It was Stacy Lewis, the newly-crowned Aberdeen Standard Investments Ladies Scottish Open champion, who summed up what getting an opportunity to make history means to the players this week. “This is a big week for women’s golf,” said the American, who is bidding to emulate Phil Mickelson’s feat in 2013 by winning back-to-back on Scottish soil. “To be playing here on a golf course that’s been in the men’s rotation for a very long time and didn’t even allow female members to come play this golf course for a very long time.
“So this is a really big week and I think a lot of girls, I was talking to Minjee Lee yesterday, and she didn’t know. She didn’t realise the history here and what we were really doing. There’s just a lot of history to be made this week.”
In her 40th appearance in the event, Laura Davies has been handed the honour of hitting the opening shot. “The condition of the course is about as good as I reckon you could have a links golf course,” she reported. “I said to a couple of girls I was practicing with this weeek that they are the best links greens I’ve ever putted on. They really are unbelievable.”
As well as admitting it was an “honour”, she admitted that being out first had other benefits. “More importantly, you get a clear golf course, and I’m looking forward to not waiting on people,” added Davies of not having to worry about slow play, something that raised its ugly head as rounds took more than five hours on the final day in last week’s warm up, so to speak, at The Renaissance Club.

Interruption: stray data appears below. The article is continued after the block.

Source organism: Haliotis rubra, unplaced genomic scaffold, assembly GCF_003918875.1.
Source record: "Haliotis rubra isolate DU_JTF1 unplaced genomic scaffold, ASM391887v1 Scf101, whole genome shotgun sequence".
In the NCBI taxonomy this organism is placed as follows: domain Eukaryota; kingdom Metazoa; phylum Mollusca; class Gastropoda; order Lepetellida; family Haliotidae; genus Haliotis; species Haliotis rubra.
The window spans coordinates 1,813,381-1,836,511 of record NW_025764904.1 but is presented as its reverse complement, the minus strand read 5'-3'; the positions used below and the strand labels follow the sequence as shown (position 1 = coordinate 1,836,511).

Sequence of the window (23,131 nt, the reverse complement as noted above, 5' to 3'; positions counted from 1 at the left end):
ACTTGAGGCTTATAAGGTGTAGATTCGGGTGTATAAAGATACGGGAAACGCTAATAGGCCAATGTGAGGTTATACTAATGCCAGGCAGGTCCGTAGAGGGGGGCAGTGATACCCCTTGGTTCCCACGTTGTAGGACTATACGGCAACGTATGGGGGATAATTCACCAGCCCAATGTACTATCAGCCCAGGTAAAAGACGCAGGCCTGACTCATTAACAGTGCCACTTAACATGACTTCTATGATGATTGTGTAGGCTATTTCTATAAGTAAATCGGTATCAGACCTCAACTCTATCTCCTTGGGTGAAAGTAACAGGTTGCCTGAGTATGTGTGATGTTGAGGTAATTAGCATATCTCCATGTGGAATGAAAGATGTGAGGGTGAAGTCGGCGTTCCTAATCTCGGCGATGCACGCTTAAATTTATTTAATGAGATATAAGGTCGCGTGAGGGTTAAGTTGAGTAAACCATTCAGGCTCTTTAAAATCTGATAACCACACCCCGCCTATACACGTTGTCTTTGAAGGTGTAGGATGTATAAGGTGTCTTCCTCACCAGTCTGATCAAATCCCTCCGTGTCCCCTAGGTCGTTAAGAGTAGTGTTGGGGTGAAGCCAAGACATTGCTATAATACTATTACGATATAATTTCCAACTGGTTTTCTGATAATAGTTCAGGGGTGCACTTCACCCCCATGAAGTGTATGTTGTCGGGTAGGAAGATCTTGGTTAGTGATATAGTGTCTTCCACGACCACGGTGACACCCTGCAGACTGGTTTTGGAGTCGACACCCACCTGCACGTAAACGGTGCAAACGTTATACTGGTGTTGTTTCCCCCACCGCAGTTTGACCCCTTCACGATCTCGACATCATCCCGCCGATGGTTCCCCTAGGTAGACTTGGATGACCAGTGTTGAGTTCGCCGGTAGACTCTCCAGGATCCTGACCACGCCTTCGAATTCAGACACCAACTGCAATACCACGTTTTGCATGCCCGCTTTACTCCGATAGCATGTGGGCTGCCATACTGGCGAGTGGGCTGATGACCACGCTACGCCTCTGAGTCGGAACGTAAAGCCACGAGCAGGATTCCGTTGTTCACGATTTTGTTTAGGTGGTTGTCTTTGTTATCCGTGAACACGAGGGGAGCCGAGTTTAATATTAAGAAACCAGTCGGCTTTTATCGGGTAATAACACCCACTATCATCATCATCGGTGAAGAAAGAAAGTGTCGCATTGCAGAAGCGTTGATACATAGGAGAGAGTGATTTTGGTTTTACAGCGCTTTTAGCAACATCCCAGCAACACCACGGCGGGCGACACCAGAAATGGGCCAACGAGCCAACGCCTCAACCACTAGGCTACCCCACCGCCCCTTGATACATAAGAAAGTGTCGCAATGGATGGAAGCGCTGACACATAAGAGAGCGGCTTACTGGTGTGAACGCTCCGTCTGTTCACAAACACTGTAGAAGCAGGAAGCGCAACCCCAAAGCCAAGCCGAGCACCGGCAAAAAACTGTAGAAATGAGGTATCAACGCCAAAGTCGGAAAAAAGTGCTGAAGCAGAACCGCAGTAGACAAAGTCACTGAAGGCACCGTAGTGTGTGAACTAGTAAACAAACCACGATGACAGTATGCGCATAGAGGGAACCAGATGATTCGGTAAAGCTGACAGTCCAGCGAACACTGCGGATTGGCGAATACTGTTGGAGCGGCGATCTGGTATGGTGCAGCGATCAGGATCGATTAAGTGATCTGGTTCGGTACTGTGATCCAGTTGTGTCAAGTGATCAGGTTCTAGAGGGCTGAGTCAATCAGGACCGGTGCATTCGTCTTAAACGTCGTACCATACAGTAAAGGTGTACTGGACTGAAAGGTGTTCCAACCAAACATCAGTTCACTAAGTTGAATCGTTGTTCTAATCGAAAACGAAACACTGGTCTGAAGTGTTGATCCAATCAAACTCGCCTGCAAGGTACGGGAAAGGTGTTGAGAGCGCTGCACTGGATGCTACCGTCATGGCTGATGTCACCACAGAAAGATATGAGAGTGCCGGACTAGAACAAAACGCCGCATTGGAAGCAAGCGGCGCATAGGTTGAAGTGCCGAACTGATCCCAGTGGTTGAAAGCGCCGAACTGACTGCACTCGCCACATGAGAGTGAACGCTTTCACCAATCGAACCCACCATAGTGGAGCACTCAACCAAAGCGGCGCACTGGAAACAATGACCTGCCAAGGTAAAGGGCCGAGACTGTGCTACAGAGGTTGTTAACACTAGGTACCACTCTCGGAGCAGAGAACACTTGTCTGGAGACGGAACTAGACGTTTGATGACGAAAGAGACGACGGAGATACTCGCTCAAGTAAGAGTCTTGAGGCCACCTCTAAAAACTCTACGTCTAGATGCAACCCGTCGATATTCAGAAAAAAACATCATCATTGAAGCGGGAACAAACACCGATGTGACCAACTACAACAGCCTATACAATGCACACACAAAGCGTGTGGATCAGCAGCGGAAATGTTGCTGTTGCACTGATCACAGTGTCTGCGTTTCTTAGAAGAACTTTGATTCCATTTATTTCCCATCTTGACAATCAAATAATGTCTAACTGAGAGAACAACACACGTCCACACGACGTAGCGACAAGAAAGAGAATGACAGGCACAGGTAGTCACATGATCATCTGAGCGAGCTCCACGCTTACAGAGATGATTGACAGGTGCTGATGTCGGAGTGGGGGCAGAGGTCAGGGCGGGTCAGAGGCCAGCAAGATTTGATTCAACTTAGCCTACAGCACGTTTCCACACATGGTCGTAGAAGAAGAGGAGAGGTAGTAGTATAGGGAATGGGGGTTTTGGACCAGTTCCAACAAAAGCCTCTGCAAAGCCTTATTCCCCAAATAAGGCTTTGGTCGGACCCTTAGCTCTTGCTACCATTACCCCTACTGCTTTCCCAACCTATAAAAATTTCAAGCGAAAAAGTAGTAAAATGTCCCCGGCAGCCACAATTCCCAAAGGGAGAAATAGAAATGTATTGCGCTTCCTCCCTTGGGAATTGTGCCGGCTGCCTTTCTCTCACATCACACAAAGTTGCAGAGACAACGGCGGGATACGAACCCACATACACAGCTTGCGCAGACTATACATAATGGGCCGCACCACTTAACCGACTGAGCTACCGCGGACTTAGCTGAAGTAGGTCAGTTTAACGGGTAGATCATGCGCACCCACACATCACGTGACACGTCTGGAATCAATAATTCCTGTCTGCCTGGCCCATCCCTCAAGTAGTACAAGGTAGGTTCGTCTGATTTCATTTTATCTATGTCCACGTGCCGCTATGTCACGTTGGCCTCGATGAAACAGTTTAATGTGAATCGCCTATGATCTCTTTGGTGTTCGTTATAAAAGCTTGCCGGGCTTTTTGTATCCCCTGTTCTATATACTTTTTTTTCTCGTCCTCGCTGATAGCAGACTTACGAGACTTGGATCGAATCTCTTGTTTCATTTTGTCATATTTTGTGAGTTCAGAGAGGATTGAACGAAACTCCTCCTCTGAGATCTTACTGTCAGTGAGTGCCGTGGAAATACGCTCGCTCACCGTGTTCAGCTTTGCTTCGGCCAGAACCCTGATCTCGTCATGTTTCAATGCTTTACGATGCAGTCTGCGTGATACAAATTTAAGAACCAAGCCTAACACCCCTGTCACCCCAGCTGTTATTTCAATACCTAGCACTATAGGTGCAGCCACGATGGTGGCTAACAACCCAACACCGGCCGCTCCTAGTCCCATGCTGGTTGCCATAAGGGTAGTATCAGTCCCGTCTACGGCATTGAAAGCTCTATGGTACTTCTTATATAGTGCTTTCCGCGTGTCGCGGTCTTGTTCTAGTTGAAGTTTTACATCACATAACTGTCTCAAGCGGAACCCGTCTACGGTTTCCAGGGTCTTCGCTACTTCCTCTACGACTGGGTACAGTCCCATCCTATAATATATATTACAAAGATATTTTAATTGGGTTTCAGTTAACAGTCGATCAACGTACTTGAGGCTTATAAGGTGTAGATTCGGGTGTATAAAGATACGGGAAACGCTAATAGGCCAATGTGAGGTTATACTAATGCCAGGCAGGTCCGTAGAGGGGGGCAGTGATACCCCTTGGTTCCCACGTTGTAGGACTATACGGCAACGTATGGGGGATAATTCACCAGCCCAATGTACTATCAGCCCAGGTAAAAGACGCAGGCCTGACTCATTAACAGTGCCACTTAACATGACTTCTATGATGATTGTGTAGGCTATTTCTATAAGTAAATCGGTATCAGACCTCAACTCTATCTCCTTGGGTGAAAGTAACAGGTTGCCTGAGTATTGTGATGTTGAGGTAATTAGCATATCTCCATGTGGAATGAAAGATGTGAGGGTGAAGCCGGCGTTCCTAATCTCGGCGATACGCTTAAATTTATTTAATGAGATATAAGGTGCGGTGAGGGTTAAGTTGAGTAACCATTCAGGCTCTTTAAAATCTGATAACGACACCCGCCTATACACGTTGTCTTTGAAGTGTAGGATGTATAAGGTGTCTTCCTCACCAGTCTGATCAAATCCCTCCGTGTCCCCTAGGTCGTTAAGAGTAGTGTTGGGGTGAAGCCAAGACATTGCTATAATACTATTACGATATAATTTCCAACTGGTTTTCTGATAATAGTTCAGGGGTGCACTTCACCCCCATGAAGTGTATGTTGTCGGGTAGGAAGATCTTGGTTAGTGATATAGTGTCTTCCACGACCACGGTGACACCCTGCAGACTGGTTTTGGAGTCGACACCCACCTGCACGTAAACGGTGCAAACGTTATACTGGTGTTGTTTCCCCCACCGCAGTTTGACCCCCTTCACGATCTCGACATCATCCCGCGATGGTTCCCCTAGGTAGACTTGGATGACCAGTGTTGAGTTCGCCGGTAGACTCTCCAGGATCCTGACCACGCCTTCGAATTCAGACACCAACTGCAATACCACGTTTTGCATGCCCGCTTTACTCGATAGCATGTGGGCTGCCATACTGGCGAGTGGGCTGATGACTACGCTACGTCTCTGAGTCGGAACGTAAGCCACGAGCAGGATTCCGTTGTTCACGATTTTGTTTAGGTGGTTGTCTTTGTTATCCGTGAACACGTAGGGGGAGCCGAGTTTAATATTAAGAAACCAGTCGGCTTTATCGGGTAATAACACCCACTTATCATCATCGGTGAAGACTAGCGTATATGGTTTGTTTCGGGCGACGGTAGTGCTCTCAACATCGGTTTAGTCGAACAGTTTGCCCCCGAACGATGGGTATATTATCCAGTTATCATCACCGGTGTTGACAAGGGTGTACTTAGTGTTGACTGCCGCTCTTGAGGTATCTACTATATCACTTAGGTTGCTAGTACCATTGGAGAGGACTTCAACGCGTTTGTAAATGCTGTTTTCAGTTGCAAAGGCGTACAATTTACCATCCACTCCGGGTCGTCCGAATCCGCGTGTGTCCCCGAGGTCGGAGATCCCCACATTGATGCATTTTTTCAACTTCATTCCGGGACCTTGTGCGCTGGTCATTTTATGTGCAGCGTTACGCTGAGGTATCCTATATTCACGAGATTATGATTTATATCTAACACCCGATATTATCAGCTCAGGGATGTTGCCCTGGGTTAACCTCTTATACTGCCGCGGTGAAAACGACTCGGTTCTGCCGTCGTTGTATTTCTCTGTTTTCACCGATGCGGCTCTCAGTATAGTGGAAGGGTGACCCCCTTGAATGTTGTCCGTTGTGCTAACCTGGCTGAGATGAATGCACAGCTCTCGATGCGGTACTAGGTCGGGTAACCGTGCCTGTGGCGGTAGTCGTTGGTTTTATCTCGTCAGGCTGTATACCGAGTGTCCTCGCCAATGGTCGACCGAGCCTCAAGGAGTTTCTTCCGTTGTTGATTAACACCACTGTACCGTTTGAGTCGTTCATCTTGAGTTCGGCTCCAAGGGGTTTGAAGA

“Let’s not kid ourselves,” said Slumbers on that hot topic. “This is going to be very, very tough for the next two days. But I have written to all the players today, saying that we have an opportunity to set an example throughout the week, irrespective of disruptive weather. Being ready to play and playing at a good pace are always important and will be more so this week if we having to ‘catch up’ on lost playing time.”
Matthew, the 2009 winner, is joined by Gemma Dryburgh, Carly Booth, Kylie Henry and Michele Thomson in flying the Saltire on home soil, while England’s Mel Reid (2006 and 2007), as well as Irish pair Leona Maguire (2009) and Olivia Mehaffey (2015) will also be aiming to draw on experience from Helen Holm Trophy triumphs.
It might not be pretty at times if the wind does get nasty, but let’s still enjoy history being made.
A message from the Editor:
Thank you for reading this story on our website. While I have your attention, I also have an important request to make of you.
With the coronavirus lockdown having a major impact on many of our advertisers - and consequently the revenue we receive - we are more reliant than ever on you taking out a digital subscription.
Subscribe to scotsman.com and enjoy unlimited access to Scottish news and information online and on our app. With a digital subscription, you can read more than 5 articles, see fewer ads, enjoy faster load times, and get access to exclusive newsletters and content. Visit https://www.scotsman.com/subscriptions now to sign up.
Our journalism costs money and we rely on advertising, print and digital revenues to help to support them. By supporting us, we are able to support you in providing trusted, fact-checked content for this website.